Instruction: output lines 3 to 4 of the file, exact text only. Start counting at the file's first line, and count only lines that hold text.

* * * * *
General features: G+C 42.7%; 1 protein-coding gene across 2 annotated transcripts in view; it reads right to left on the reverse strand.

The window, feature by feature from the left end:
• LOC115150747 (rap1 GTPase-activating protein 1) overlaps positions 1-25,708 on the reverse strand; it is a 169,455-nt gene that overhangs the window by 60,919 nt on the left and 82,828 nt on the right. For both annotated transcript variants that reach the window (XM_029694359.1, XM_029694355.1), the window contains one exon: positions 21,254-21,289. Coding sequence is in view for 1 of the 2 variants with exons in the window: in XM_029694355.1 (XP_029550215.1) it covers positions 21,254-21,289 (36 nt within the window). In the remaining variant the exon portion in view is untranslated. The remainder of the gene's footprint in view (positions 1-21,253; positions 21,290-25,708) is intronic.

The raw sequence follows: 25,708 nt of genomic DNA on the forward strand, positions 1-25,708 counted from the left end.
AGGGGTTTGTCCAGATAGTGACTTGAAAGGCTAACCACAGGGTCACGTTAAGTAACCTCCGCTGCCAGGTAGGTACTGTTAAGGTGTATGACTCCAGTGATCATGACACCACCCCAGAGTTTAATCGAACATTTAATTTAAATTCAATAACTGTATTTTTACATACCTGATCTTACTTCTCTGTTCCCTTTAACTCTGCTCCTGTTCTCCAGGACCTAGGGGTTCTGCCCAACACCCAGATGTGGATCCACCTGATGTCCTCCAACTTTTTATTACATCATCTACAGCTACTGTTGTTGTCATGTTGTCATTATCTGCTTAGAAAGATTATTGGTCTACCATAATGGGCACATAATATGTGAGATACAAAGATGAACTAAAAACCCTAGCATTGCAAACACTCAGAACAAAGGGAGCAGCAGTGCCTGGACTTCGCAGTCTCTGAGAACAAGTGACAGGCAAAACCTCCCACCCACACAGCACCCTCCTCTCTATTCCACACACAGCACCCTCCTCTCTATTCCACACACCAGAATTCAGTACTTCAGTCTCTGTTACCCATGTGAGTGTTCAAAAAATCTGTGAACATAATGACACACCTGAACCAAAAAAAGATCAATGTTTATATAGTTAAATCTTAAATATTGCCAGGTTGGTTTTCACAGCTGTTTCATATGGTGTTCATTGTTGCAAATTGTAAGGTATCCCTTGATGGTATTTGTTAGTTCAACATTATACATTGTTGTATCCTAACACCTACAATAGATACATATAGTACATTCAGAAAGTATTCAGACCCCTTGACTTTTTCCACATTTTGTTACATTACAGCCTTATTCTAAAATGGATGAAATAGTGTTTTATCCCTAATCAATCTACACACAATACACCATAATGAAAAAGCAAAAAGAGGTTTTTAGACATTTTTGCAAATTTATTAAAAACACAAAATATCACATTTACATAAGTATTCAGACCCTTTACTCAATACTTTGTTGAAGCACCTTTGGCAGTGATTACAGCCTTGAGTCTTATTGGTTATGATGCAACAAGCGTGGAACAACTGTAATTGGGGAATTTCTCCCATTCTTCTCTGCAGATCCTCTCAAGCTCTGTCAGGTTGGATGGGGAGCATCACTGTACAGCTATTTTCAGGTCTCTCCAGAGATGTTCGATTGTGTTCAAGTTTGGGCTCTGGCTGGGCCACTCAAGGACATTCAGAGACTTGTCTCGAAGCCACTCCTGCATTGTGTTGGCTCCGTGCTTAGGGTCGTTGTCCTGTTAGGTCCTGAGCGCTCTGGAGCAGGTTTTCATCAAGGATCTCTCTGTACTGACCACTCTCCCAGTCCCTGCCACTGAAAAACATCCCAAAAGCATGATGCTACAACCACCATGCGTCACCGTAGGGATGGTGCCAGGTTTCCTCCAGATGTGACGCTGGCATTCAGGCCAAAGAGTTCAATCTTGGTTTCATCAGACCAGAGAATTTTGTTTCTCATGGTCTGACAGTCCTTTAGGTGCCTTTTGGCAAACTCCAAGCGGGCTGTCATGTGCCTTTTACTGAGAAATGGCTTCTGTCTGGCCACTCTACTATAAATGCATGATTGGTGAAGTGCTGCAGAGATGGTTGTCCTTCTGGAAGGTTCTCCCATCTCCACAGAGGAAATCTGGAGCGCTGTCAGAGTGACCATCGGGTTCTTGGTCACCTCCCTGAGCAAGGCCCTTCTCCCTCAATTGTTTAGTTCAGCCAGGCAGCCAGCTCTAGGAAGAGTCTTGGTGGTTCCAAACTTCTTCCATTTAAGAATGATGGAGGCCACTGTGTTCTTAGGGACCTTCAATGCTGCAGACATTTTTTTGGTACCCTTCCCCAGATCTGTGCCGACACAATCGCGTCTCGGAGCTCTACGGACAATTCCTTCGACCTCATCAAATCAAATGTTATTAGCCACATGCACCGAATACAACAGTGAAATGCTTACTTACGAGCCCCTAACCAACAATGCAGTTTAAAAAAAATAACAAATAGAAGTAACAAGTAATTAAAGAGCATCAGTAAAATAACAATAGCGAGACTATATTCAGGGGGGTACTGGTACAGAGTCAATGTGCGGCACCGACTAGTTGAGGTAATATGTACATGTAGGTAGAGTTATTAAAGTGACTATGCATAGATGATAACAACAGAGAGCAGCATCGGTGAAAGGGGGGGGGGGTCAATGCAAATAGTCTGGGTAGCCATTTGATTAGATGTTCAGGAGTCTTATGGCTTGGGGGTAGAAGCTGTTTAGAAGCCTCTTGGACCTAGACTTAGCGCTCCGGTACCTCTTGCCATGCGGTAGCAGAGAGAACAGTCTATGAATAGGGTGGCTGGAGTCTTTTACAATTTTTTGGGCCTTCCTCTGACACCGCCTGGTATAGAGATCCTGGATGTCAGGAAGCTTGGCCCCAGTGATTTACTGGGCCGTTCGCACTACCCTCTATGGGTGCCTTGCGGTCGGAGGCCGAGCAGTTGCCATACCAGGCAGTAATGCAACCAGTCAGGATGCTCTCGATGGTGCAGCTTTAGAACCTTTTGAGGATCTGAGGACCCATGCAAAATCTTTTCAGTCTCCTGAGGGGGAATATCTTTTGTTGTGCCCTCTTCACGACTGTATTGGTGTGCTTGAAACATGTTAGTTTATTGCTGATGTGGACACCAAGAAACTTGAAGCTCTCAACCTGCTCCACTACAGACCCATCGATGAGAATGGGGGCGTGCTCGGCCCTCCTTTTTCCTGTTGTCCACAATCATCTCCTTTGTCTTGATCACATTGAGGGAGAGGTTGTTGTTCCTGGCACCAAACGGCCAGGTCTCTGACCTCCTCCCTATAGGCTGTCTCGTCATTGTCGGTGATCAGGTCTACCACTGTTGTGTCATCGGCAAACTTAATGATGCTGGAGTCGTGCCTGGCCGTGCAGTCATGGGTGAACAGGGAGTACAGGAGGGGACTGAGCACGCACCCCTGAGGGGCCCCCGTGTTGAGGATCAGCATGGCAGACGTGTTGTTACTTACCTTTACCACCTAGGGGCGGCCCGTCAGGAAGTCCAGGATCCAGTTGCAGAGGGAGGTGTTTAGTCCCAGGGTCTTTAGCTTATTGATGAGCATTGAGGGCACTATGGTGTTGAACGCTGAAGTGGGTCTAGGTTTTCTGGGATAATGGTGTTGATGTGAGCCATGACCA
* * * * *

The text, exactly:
• LOC115150747 (rap1 GTPase-activating protein 1) overlaps positions 1-25,708 on the reverse strand; it is a 169,455-nt gene that overhangs the window by 60,919 nt on the left and 82,828 nt on the right. For both annotated transcript variants that reach the window (XM_029694359.1, XM_029694355.1), the window contains one exon: positions 21,254-21,289. Coding sequence is in view for 1 of the 2 variants with exons in the window: in XM_029694355.1 (XP_029550215.1) it covers positions 21,254-21,289 (36 nt within the window). In the remaining variant the exon portion in view is untranslated. The remainder of the gene's footprint in view (positions 1-21,253; positions 21,290-25,708) is intronic.

The raw sequence follows: 25,708 nt of genomic DNA on the forward strand, positions 1-25,708 counted from the left end.